• Boyd, Kelly, Encyclopedia of Historians and Historical Writing, Taylor & Francis, 1999, ISBN 1-884964-33-8
  • Buckley, Charles Burton, An Anecdotal History of Old Times in Singapore: From the foundation of the settlement under the Honourable the East India Company on February 6, 1819, to the transfer to the Colonial Office as part of the colonial possessions of the Crown on April 1, 1867, University of Malaya Press, 1965
  • Deraman, Aziz, Peradaban Melayu Timur Laut, Dewan Bahasa dan Pustaka, 2003, ISBN 983-62-8083-9
  • Goneng, Awang, Growing Up in Trengganu, Monsoon Books, 2007, ISBN 981-05-8692-2
  • Ibrahim, Norhalim, Negeri Yang Sembilan: Daerah Kecil Pesaka Adat Warisan Kerajaan Berdaulat, Fajar Bakti, 1995, ISBN 967-65-3536-2
  • Information Malaysia, Berita Publications Sdn. Bhd, 1990
  • Institut Tadbiran Awam Negara, Malaysia Kita, Institut Tadbiran Awam Negara, 1991, ISBN 967-9933-12-1
  • Jessy, Joginder Singh, History of South-East Asia, 1824-1965, Penerbitan Darulaman, 1985
  • Journal of the Malaysian Branch of the Royal Asiatic Society, Royal Asiatic Society of Great Britain and Ireland Malaysian Branch, Singapore, 1933
  • Journal of the Malaysian Branch of the Royal Asiatic Society, Royal Asiatic Society of Great Britain and Ireland Malaysian Branch, Singapore, 1936
  • Journal of the Malaysian Branch of the Royal Asiatic Society, Royal Asiatic Society of Great Britain and Ireland Malaysian Branch, Singapore, 1937
  • Kratsoka, Paul A. South East Asia, Colonial History: Colonial History, Taylor & Francis, 2001, ISBN 0-415-21541-2
  • Pusat Penelitian Arkeologi Nasional (Indonesia), Pertemuan Ilmiah Arkeologi IV, Cipanas 3-9 Maret 1986, Departemen Pendidikan dan Kebudayaan, Pusat Penelitian Arkeologi Nasional, 1986
  • Reid, Anthony, An Indonesian Frontier: Acehnese and Other Histories of Sumatra, NUS Press, 2005, ISBN 9971-69-298-8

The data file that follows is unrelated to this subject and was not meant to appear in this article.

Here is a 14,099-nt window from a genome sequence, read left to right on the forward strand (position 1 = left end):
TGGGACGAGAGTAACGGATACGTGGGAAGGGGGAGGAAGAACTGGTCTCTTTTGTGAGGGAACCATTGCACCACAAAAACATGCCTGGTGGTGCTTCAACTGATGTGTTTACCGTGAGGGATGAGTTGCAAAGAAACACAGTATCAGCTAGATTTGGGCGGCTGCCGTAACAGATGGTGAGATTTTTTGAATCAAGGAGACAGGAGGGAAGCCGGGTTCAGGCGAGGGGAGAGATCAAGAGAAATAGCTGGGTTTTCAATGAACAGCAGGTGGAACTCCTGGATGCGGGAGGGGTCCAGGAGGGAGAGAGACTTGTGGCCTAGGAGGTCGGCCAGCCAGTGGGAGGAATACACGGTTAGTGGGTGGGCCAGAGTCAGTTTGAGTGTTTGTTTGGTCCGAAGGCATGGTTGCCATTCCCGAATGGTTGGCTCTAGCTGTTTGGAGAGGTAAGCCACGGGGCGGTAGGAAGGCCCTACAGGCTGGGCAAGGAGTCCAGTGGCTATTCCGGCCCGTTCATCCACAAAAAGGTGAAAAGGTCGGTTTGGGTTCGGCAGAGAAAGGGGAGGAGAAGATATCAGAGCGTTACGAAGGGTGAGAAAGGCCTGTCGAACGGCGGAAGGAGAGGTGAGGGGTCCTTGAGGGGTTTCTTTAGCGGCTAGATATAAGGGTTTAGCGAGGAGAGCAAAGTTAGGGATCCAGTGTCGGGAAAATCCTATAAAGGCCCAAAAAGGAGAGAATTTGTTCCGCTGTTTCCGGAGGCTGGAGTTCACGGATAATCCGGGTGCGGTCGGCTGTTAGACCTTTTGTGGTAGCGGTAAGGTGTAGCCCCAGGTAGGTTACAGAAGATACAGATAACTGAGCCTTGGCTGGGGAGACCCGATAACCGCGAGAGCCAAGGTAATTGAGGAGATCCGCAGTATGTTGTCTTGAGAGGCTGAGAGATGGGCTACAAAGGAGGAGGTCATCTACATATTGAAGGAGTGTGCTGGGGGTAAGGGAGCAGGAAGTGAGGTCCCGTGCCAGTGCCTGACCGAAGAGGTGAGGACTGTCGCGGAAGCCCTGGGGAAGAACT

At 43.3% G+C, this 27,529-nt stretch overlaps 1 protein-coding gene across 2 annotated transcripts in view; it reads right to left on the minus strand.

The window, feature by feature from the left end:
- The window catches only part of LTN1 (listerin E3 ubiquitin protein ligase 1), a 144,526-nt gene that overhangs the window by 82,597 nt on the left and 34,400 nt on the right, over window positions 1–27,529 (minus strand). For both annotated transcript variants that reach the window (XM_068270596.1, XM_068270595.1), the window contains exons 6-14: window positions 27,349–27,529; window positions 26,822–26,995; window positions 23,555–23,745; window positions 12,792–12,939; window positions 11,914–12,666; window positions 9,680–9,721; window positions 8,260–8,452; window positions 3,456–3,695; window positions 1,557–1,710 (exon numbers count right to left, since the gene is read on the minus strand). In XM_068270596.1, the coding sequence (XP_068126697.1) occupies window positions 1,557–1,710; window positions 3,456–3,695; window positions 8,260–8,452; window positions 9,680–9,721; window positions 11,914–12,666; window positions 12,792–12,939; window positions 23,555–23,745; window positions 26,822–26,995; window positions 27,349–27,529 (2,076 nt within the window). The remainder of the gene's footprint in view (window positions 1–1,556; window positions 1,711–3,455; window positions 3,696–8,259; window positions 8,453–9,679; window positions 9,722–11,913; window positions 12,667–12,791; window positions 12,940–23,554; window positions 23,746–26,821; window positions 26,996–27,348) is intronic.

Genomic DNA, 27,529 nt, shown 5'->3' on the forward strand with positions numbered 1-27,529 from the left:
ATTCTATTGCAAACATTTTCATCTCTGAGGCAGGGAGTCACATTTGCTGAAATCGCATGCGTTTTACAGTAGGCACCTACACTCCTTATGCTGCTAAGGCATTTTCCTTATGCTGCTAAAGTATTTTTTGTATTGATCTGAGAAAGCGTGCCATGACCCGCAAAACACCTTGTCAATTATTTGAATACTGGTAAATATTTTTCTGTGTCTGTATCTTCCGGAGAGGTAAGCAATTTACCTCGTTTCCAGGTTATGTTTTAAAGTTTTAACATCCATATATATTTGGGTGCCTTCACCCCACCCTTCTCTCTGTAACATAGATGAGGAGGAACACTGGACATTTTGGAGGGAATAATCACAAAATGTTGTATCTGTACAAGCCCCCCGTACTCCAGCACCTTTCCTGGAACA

• Reid, Anthony, Southeast Asia in the Early Modern Era: Trade, Power, and Belief, Cornell University Press, 1993, ISBN 0-8014-8093-0
  • Reid, Anthony, Castles, Lance, Pre-colonial State Systems in Southeast Asia: The Malay Peninsula, Sumatra, Bali-Lombok, South Celebes, Australian National University Dept. of Pacific and Southeast Asian History, 1975
  • Suwannathat-Pian, Kobbkua, Thai-Malay Relations: Traditional Intra-regional Relations from the Seventeenth to the Early Twentieth Centuries, Oxford University Press, 1988, ISBN 0-19-588892-8
  • Tate, D. J. M., The Making of Modern South-East Asia, Oxford University Press, 1979
  • Trocki, Carl A., Prince of Pirates: The Temenggongs and the Development of Johor and Singapore, 1784-1885, NUS Press, 2007, ISBN 9971-69-376-3
  • Trocki, Carl A., Singapore: Wealth, Power and the Culture of Control, Routledge, 2006, ISBN 0-415-26385-9
  • (Tun) Suzana (Tun) Othman, Institusi Bendahara; Permata Melayu yang Hilang: Dinasti Bendahara Johor-Pahang‎, 2002, ISBN 983-40566-6-4
  • Turnbull, Constance Mary, A Short History of Malaysia, Singapore, and Brunei, Cassell Australia, 1979, ISBN 0-7269-8725-5
  • Winstedt, R. O, A History of Johore (1365–1941), (M.B.R.A.S. Reprints, 6.) Kuala Lumpur: Malaysian Branch of the Royal Asiatic Society, 1992, ISBN 983-99614-6-2
  • Winstedt R.O., A History of Malaya, Royal Asiatic Society of Great Britain and Ireland. Malayan Branch, 1935
  • Winstedt, R.O., Bendaharas and Temenggungs, Journal of Malayan Branch of Royal Asiatic Society, Vol X part I, 1932

Rujukan LanjutSunting

  • (Tun) Suzana (Tun) Othman, Tun Habib Abdul Majid; Bendahara Johor, Putera Acheh dan Zuriyyah Rasulullah SAW, Persatuan Sejarah Malaysia Cawangan Johor, 2006, ISBN 983-3020-10-0